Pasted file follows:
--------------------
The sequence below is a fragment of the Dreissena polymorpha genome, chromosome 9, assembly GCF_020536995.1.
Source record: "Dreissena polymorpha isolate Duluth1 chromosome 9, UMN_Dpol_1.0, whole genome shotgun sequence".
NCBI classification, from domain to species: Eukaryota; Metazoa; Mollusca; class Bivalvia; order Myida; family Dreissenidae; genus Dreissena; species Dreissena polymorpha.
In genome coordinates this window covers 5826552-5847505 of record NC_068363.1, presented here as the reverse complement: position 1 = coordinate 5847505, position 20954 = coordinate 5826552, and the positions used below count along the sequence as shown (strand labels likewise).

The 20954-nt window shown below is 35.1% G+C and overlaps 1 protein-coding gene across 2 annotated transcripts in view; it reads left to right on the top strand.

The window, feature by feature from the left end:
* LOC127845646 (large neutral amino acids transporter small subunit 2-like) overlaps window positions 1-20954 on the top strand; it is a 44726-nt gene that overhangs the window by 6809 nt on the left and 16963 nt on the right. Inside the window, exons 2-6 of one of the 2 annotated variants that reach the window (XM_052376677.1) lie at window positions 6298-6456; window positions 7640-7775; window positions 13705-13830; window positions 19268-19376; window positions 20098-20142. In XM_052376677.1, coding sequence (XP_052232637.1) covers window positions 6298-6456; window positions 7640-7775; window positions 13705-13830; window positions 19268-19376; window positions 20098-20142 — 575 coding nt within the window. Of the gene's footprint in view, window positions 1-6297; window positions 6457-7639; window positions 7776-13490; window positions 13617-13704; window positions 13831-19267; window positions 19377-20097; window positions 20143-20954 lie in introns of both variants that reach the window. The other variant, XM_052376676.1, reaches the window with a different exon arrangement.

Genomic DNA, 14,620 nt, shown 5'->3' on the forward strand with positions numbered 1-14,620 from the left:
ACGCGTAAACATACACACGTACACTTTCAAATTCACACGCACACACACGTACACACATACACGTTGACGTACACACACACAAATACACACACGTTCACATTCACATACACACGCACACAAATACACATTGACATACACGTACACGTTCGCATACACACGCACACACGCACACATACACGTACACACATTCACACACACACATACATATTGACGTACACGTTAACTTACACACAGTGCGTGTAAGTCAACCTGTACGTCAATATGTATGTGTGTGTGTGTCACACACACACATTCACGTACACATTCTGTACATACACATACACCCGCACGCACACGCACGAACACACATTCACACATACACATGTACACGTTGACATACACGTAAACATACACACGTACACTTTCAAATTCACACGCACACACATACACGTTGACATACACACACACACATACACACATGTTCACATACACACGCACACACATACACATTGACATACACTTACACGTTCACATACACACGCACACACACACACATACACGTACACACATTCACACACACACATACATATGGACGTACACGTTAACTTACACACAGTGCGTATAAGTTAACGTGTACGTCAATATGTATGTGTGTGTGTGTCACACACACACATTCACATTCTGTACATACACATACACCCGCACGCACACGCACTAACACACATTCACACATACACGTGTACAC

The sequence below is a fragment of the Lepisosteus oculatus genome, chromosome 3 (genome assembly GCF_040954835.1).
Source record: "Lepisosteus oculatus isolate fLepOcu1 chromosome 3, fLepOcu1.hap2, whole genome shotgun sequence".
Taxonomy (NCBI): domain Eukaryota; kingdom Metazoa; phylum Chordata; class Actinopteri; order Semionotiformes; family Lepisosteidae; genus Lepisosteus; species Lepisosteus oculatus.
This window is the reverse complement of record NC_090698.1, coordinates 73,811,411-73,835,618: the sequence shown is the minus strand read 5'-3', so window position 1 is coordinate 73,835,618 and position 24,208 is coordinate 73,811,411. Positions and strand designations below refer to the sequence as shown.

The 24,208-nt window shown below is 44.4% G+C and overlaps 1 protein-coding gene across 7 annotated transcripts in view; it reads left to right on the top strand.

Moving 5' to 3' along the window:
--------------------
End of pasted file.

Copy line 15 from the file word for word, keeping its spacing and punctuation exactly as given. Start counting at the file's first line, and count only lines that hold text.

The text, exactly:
Moving 5' to 3' along the window: